In this crowded landscape, LAPM aspires to find a niche. Its small startup staff is now based at NPR West in Los Angeles. Chief Content Officer Nicole Childers, a veteran of ABC News and of NPR’s News and Notes, is bringing on producers as LAPM prepares to launch online in July and an hourlong program for broadcast by the end of the year.

LAPM is now testing programming on focus groups, the latest stage of research gauging the habits and preferences of its desired audience. Research so far indicates that the target listeners commonly get their news on the Web and through mobile devices. A market study of 628 respondents in the target demographic groups found that while 91 percent are interested in news and information, less than 15 percent get it from public radio.

“They don’t like how public radio sounds like their parents giving them the news,” Benavidez says, and they want news in shorter segments with a more casual tone. LAPM also hopes to involve the audience in the programming via social networking and other online exchanges, says Childers.

Childers and her staff are developing programming for pilot testing online and for auditoriums of listeners in coming months.LAPM made no content available for review, but tweets at twitter.com/lapublicmedia have linked to two video segments on YouTube.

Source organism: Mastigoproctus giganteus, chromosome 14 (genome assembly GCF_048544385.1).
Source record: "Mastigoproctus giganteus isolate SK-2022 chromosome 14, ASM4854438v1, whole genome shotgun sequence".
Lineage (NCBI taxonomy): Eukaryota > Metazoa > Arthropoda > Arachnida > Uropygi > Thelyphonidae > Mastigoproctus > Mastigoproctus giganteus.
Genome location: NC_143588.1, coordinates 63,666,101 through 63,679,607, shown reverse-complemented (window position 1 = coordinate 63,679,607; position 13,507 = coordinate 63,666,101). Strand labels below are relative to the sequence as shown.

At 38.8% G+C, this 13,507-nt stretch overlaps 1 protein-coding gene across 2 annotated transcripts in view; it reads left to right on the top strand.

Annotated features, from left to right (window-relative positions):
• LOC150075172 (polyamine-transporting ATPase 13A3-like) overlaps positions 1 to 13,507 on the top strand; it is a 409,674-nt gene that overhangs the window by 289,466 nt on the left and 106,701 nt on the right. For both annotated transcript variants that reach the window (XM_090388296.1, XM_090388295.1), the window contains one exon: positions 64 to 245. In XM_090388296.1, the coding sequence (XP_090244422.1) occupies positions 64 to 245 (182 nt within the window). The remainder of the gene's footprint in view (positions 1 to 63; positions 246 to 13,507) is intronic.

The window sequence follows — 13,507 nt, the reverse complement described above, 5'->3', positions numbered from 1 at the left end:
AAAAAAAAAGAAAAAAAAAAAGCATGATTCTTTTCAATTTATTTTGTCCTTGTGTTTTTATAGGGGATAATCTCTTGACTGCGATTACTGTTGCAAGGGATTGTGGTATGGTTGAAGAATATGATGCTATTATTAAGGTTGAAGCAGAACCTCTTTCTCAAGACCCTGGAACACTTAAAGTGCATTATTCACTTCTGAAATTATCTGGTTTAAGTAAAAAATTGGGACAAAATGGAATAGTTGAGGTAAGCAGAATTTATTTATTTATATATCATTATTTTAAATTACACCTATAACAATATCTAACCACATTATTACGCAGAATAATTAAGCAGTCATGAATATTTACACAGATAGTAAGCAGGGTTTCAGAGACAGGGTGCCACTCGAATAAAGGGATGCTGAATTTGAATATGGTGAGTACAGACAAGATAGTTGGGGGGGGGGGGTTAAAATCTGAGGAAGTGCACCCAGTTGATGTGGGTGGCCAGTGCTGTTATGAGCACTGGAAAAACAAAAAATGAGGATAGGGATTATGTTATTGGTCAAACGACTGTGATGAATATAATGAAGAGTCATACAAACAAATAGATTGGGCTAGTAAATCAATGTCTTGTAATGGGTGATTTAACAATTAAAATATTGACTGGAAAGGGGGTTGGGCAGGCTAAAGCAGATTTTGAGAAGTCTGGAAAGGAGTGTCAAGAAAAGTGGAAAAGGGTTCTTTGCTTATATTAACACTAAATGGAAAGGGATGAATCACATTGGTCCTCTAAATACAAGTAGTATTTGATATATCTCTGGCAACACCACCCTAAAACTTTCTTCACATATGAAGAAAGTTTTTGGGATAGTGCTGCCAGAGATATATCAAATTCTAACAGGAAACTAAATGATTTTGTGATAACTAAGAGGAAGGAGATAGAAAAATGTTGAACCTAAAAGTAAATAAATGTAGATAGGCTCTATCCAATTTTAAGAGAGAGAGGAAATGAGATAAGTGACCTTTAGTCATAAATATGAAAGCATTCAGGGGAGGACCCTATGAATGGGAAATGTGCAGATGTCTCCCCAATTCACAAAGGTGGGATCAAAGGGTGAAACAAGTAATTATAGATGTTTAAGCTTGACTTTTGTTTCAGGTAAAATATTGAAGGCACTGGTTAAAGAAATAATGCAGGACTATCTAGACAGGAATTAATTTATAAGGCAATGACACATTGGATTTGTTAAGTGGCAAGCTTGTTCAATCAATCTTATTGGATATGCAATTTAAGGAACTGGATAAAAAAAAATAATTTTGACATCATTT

No dice in Northridge

LAPM is pursuing broadcast partnerships with various outlets in Los Angeles, Benavidez says. But the lack of an agreement raises questions about how and where the service will connect with its audience and the scope of its focus on happenings in Los Angeles.

KCSN may have once seemed a promising partner—one of the few noncommercial stations in the area with a format in flux at the time LAPM was getting off the ground. Licensed to California State University, Northridge, in the San Fernando Valley, the station has struggled to build audience and fundraising in recent years.

Meanwhile, California’s state universities have faced significant budget cuts, prompting CSU Northridge to reassess priorities for KCSN. The school carries 80 percent of the station’s budget, says Kearns, KCSN’s interim g.m. and an associate dean.

In 2008 the station stood to lose its $89,000 Community Service Grant from CPB because it fell short of fundraising and audience requirements. When Arbitron stopped using diaries in Los Angeles, KCSN’s cume was about 60,000, Kearns says. Its audience is now too small to be accurately measured by Arbitron’s meters.